John Lennon Isolation



Jul 12, 2012 7:03am
Another good one - Im very much an internal processor. I didnt know the connection with the neurotransmitter dopamine - one learns something every day.
Jul 12, 2012 3:59pm
Supposedly there are more introverts around then we might think, even famous people who are in the public eye. Thanks for reading.
Jul 13, 2012 5:50am
I am with you. I enjoy my own company and don't see myself as hugely social.
Jul 14, 2012 12:16am
People who enjoy writing, reading and thinking, are often introverts. Thanks for reading.
Jul 17, 2012 10:59pm
I hope more people are waking up to the fact that we should just let introverts be. Children who naturally are, are being pushed to become more vocal and forced to adapt to group activities, even if they seem to thrive when left alone. I am an introvert and have only recently stopped trying to make an effort to change. There was a really good article on CNN recently, about the fact that introverts are creators and inventors, while extroverts are managers and leaders. The world needs both. Thumbs up!
Jul 18, 2012 2:07am
I agree that people should be appreciated for their strengths and not pushed into being contrary to their nature. Being an introvert has many positive aspects. Thanks for reading.
Jul 18, 2012 5:41am
I'm an extrovert but with a lot of introvert qualities. I don't think it's so cut and dried. I think all of us are a blend of the two.

Interesting read!
Jul 18, 2012 2:01pm
Most thinks about the brain are more complex then they seem at first, so I am sure you are right. Thanks for commenting.
Jul 21, 2012 2:04am
Nice article but be careful not to judge extrovert people too fast. They may seem superficial to you, but it can be a defensive mechanism to hide their sensitive part. Look happy, smile and nobody will notice you are hurt, deep inside you. Talk about the weather and the news with a girl and you will not have to admit your feelings for her.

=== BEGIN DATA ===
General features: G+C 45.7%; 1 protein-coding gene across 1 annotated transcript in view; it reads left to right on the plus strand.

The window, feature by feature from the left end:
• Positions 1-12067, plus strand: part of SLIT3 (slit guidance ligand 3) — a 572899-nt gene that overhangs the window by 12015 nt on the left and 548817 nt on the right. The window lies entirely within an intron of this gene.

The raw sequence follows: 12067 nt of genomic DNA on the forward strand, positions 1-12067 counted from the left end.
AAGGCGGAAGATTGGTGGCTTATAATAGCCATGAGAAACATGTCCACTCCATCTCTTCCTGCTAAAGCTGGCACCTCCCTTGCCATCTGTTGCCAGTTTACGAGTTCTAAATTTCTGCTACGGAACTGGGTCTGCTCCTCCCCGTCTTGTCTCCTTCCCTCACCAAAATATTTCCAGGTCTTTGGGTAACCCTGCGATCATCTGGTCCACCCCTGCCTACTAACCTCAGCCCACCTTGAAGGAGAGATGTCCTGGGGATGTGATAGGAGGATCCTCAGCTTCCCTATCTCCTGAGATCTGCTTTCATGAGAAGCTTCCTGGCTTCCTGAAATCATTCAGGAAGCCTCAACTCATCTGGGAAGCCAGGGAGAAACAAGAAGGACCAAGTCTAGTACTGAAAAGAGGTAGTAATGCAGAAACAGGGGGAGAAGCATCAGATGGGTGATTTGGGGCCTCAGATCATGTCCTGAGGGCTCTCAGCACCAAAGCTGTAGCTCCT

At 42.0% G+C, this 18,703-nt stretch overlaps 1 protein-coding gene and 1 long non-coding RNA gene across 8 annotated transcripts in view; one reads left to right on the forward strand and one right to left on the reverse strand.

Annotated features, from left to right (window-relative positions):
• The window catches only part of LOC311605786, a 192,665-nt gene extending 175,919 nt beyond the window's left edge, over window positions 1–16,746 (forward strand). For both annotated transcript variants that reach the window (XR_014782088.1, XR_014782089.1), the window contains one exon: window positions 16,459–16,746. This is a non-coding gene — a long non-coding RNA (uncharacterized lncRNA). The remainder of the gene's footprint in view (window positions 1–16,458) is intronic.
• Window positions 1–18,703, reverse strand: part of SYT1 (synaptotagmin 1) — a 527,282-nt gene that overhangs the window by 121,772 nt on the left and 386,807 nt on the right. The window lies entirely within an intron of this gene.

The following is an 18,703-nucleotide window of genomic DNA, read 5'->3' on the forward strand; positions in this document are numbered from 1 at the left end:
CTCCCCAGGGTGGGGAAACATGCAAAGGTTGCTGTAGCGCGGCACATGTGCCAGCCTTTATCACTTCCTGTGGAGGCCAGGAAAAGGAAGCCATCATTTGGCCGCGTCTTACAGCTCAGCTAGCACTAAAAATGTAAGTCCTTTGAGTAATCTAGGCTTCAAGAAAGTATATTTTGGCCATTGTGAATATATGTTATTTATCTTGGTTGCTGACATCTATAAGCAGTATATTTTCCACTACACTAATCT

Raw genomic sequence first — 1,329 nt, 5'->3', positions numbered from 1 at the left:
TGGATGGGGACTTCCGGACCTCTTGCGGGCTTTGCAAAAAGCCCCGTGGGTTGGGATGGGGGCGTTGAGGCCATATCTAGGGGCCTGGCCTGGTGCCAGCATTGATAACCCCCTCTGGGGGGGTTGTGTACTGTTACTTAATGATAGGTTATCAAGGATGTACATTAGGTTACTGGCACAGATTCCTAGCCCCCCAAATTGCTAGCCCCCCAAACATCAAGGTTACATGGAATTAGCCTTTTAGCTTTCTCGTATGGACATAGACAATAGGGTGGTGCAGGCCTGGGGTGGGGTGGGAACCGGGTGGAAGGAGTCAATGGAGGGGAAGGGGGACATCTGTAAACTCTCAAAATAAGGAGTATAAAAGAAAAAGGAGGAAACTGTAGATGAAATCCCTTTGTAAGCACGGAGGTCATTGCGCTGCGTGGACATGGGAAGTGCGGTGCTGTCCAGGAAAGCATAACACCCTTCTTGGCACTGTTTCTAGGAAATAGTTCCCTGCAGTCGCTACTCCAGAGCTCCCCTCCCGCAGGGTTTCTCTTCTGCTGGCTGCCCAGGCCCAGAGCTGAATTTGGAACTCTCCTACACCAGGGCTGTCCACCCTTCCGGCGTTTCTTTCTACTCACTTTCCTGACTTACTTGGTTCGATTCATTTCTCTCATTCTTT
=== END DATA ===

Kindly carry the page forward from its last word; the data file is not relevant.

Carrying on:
Jul 21, 2012 7:35pm
Thanks for commenting and for some insight into what lies behind the exterior of an extrovert.
Jul 21, 2012 8:30pm
I'm to an Introvert! I enjoy to be alone with my thoughts and to recharge for the next day. People at times do not understand why i need time to myself. it is a part of who i am
Jul 22, 2012 1:15am
I agree with you that time to recharge and spend time with our own thoughts and reflections is very important, but I wonder how we can foster more understanding between introverts and extroverts?
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  1. Maggi "Motivation & Emotion." http://www.psychologicalscience.com/motivation_emotion/2010/02/introverts-v-extroverts.html. 2010.
  2. http://www.psychologytoday.com/articles/201008/revenge-the-introvert?page=2 "Revenge of the Introvert." http://www.psychologytoday.com/articles/201008/revenge-the-introvert?page=2. 2010.